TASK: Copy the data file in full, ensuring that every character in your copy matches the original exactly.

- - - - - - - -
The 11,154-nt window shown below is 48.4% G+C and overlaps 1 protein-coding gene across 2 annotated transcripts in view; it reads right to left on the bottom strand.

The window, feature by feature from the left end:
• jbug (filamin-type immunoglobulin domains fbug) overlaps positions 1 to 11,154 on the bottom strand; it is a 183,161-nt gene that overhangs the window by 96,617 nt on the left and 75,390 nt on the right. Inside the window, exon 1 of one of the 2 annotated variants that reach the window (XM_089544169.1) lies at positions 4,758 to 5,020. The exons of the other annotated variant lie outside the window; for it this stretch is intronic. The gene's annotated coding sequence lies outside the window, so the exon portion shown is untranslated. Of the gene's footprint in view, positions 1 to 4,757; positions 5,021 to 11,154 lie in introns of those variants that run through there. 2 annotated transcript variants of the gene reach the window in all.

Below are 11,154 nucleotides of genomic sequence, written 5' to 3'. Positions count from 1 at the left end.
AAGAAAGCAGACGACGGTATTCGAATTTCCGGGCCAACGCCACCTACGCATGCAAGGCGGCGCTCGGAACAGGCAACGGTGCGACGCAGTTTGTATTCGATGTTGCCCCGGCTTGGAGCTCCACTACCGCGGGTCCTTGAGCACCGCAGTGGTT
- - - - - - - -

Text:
The 11,154-nt window shown below is 48.4% G+C and overlaps 1 protein-coding gene across 2 annotated transcripts in view; it reads right to left on the bottom strand.

The window, feature by feature from the left end:
• jbug (filamin-type immunoglobulin domains fbug) overlaps positions 1 to 11,154 on the bottom strand; it is a 183,161-nt gene that overhangs the window by 96,617 nt on the left and 75,390 nt on the right. Inside the window, exon 1 of one of the 2 annotated variants that reach the window (XM_089544169.1) lies at positions 4,758 to 5,020. The exons of the other annotated variant lie outside the window; for it this stretch is intronic. The gene's annotated coding sequence lies outside the window, so the exon portion shown is untranslated. Of the gene's footprint in view, positions 1 to 4,757; positions 5,021 to 11,154 lie in introns of those variants that run through there. 2 annotated transcript variants of the gene reach the window in all.

Below are 11,154 nucleotides of genomic sequence, written 5' to 3'. Positions count from 1 at the left end.
AAGAAAGCAGACGACGGTATTCGAATTTCCGGGCCAACGCCACCTACGCATGCAAGGCGGCGCTCGGAACAGGCAACGGTGCGACGCAGTTTGTATTCGATGTTGCCCCGGCTTGGAGCTCCACTACCGCGGGTCCTTGAGCACCGCAGTGGTT